According to a report from The New York Times, more than 1,000 writers from Germany, Austria and Switzerland, supported by several hundred artists and readers, have signed an open letter to the online retailer Amazon.com, Inc. (NASDAQ:AMZN), which attacks its trustworthiness and accuses it of manipulating its recommendation lists and lying to customers about the availability of books published by the Swedish-based publisher Bonnier group and the authors who are published under its name.
“Amazon’s customers have, until now, had the impression that these lists are not manipulated and they could trust Amazon. Apparently that is not the case. Amazon manipulates recommendation lists. Amazon uses authors and their books as a bargaining chip to exact deeper discounts,” the letter stated.
The letter also accused Amazon.com, Inc. (NASDAQ:AMZN) of taking longer to deliver books published by Bonnier, making false statements about whether the books were available and pulling the authors of those books from recommended reading lists.
The letter has been signed by leading German-language authors like Elfriede Jelinek, a recipient of the Nobel Prize in Literature in 2004, and novelists like Ingrid Noll and Nele Neuhaus. Ms. Noll was quoted as saying that Amazon.com, Inc. (NASDAQ:AMZN)’s actions in this case suggest that the online retailer thinks in purely economic terms, and is neglecting authors’ traditional cultural values, which they have to defend. The letter has also been signed by Gerhard Ruiss, from IG Authors Austrian, who said it is only the beginning in the process of raising readers’ awareness about the issue, according to the New York Times.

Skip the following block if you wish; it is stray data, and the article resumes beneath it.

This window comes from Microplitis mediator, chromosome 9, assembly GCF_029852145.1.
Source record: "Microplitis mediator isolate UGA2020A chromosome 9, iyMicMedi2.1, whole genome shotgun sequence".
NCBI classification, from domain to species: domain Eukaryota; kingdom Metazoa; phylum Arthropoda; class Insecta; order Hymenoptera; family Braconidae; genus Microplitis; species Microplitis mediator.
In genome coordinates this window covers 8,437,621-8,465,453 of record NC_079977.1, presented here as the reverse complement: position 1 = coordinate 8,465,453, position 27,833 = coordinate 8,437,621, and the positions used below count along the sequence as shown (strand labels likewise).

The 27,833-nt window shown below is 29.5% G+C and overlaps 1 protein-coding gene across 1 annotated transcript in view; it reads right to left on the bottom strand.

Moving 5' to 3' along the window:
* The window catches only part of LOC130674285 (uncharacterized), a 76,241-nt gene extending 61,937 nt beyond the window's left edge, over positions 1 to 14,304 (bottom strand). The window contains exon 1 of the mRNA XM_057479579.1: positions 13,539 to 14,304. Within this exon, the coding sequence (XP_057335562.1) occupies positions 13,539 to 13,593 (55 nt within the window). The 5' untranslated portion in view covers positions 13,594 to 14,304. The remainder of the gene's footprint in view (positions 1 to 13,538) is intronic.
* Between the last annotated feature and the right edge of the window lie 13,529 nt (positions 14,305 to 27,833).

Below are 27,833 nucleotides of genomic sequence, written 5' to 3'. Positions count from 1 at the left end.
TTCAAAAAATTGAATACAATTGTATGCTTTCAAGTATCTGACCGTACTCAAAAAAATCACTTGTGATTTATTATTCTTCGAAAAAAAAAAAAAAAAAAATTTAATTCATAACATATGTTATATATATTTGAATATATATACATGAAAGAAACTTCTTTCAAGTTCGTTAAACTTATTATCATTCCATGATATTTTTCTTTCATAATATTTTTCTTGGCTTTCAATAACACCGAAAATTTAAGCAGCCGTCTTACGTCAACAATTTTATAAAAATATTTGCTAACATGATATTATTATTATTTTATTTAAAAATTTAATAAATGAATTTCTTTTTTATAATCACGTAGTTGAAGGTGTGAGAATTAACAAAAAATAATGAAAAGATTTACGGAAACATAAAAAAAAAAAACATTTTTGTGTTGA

Amazon.com, Inc. (NASDAQ:AMZN) is being involved in a similar fight with the publisher Hachette in the United States. Ms. Nina George, a novelist and one of the organizers, said she thought that German authors needed to take similar action after she read the letter from American authors, while emphasizing the neutral approach by the group, which advocates for “a fair book market.”
Amazon.com, Inc. (NASDAQ:AMZN) commented to the authors’ complaint saying that Bonnier’s terms were unfair.
“Bonnier offers most of its titles under conditions that make it significantly more expensive for us to sell a digital version, as compared to a printed edition. E-books can and should be offered cheaper than printed books, and this should also go for the prices at which booksellers buy from publishers,” the company was quoted as saying in an email statement.
The New York Times added that The German Publishers and Booksellers Association submitted a complaint to the German antitrust authority, claiming that Amazon.com, Inc. (NASDAQ:AMZN)’s monopoly-like position in the e-book market violates competition law, and that The European Commission has opened a preliminary investigation into the complaint. Mr. Skipis, the president of the association, was quoted as saying that the letter “is about maintaining a book culture that requires a certain protection and cannot be regarded from a purely commercial point of view.”